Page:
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Understanding Trigger Point Therapy


When it comes to structural health care, the average person is a little bit clueless, but maintaining a healthy musculoskeletal system is an important part of a healthy lifestyle. Sustaining a healthy frame with good posture and balanced muscle tone not only helps alleviate aches and pains, but it will help maintain a better quality of life as the body ages and succumbs to inevitable wear and tear. There are a number of options for structural health care available, such as chiropractic or various massage and soft tissue techniques. One type of soft technique is Trigger Point Therapy (TPT), which is easily learned, and can be performed on others or even yourself. To better understand how you may benefit from TPT, it is important to first understand what a trigger point is, and how TPT works.
 
Simply put, a trigger point is a localized area in a muscle where the muscle is contracting or gone in to spasm on a small scale, creating a tight "knot" or "nodule" in the muscle. It is theorized that these small areas of spasm are the result of a chronically stressed muscle trying to conserve energy by shortening muscle fibres in bundles throughout the muscle. Trigger points can refer pain to other areas, and different muscles have different pain referral patterns for trigger points.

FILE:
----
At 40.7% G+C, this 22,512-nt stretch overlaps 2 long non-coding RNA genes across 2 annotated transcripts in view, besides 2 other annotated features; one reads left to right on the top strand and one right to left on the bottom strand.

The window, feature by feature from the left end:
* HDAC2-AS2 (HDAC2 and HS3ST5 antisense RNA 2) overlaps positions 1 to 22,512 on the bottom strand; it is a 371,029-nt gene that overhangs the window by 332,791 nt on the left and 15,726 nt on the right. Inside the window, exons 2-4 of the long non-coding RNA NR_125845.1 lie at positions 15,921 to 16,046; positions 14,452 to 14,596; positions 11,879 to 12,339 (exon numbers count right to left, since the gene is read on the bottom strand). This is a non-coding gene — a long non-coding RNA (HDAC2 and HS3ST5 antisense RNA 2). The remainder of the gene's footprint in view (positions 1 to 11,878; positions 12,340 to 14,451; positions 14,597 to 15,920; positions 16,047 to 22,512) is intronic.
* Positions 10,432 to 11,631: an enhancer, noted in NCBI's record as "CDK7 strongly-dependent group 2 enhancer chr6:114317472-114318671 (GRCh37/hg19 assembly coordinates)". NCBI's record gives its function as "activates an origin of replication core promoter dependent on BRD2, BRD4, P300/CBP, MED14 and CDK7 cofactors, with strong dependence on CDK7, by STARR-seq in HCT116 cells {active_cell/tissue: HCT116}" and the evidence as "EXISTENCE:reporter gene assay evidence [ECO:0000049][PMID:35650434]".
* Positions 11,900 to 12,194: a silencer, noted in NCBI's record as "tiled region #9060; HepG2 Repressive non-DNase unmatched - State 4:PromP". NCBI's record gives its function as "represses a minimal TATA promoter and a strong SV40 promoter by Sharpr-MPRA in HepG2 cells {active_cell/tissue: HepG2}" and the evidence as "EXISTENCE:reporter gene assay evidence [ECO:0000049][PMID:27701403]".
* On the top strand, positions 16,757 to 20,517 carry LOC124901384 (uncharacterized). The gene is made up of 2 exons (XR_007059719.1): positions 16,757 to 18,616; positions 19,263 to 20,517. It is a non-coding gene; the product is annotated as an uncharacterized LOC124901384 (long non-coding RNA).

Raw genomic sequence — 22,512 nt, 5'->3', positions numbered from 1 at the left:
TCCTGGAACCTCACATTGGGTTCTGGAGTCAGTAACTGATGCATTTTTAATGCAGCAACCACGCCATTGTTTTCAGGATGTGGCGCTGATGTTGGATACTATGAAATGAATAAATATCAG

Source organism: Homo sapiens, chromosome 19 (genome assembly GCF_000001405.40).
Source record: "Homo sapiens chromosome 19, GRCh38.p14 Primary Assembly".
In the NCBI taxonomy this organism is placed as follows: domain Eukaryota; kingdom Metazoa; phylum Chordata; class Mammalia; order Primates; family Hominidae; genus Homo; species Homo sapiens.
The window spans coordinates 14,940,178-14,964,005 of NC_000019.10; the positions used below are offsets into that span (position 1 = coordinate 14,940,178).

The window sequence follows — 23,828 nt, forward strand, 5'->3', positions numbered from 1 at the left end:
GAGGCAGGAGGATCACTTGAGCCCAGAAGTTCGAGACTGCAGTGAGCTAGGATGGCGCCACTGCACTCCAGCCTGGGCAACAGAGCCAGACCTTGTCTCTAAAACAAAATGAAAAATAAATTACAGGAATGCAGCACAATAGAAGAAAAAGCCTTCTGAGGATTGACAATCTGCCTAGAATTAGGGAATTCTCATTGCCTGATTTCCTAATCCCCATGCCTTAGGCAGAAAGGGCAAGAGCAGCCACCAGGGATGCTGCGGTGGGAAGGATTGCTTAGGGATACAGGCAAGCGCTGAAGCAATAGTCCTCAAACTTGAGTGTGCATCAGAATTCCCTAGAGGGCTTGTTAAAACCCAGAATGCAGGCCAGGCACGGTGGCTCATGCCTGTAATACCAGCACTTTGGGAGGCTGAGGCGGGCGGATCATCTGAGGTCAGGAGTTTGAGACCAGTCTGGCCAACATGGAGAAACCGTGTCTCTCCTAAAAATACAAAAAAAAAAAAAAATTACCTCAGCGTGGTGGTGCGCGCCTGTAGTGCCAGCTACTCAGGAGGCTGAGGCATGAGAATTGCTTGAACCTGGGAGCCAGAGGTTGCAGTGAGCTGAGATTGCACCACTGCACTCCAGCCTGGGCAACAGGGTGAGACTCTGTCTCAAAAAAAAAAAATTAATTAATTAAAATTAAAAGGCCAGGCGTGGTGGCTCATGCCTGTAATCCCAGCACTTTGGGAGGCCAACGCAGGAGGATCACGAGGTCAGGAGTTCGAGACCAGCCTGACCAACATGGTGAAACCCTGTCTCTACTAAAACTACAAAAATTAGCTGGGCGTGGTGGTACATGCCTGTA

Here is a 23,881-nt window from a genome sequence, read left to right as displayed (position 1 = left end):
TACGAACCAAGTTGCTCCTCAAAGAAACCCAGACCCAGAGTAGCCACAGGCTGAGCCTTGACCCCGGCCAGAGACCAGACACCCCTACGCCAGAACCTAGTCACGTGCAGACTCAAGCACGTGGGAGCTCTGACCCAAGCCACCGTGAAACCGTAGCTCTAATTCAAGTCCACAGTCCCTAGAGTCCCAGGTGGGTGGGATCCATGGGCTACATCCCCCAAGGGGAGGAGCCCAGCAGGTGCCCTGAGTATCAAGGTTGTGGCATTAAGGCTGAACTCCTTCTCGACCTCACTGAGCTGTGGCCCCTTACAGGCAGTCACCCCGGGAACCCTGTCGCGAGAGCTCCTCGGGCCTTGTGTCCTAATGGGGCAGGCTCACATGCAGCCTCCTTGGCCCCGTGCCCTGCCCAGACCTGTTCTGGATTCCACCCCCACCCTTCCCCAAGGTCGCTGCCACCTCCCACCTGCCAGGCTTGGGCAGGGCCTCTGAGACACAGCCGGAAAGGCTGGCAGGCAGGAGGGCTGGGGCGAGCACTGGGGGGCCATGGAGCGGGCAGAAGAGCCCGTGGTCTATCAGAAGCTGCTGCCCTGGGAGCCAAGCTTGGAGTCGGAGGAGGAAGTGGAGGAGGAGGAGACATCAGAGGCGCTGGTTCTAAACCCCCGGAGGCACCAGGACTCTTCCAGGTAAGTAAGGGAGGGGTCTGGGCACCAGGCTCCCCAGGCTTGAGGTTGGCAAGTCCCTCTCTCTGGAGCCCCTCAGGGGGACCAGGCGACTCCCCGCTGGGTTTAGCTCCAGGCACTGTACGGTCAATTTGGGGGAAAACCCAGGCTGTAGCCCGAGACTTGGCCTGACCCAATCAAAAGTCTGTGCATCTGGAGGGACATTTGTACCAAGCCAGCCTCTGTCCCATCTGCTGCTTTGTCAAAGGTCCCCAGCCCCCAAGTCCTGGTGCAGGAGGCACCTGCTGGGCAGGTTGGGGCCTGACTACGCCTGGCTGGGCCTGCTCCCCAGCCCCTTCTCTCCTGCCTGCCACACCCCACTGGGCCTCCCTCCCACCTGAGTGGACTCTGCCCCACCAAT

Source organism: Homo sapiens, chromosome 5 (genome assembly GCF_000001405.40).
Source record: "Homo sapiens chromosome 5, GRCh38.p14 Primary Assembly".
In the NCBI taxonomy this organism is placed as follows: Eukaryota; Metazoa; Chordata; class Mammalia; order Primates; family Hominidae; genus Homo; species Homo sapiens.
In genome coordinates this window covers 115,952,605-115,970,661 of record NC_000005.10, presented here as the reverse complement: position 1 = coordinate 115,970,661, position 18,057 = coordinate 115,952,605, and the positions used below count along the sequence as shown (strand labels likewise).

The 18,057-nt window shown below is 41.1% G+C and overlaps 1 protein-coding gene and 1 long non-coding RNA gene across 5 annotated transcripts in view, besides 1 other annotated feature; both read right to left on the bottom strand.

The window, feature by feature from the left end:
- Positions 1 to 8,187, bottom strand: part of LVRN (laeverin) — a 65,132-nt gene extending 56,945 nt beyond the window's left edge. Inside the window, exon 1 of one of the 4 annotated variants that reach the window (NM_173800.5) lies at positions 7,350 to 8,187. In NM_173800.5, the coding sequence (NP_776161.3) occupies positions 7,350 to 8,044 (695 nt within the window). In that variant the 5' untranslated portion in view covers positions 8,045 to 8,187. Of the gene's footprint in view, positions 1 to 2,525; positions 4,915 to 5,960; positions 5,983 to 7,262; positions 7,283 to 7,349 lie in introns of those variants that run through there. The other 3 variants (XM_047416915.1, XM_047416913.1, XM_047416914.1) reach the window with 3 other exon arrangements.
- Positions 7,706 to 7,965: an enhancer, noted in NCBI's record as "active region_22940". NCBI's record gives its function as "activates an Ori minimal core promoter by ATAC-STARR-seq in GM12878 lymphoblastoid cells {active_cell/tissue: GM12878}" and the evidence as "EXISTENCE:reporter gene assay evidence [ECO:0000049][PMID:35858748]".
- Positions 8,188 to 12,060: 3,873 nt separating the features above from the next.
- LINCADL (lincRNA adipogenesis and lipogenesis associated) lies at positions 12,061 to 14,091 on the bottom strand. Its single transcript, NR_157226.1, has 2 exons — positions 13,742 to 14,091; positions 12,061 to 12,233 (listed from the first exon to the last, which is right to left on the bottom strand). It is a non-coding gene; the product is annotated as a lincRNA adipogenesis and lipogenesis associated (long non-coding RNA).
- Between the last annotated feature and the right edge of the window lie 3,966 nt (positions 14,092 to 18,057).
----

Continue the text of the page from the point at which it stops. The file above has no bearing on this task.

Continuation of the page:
In Trigger Point Therapy, the goal is to break up these nodular areas of muscular tightness. TPT can be performed by hand or with the assistance of specialized tools. The basic concept is to apply steady pressure to the trigger point for a short period of time and then release and repeat.
 
When pressure is applied to the trigger point several processes are occurring. The pressure helps to break up adhesion between the muscle and surrounding connective tissue called fascia, and cause the muscle fibres to relax, much the same as how a typical massage works. But, the more important process seems to be that the pressure pushes all the blood and interstitial fluid (the fluid that surrounds all the tissue cells in our bodies) out of the area. When the pressure is released, the tissue in the area is flooded with fresh blood.
 
The press and release process of TPT is basically flushing built up toxins and metabolic by-products in the interstitial fluid away from the muscle cells and allowing nutrient rich blood to rush in and support tissue repair and healing. It also begins to break up adhesion between tissues. The ultimate result of TPT is relief from tight tender muscles.
 
TPT is most easily performed on another person, but you can perform it on yourself on many areas of your body. Unfortunately, there will always be some areas you just can't reach yourself, especially on your back! Luckily, there are perfectly designed tools for "do it yourself" Trigger Point Therapy which are readily available.
 
TPT is an excellent way to begin to take better care of your body. To learn more about TPT, go to The Natural Health Resource. The Natural Health Resource provides a Free Lesson on Trigger Point Therapy which is easily understood. They provide resources for TPT tools and educational material as well. Let The Natural Health Resource assist you in your first step toward structural health.

 

The Natural Health Resource - Your Guide to Natural Health Information and Products: http://thenaturalhealthresource.com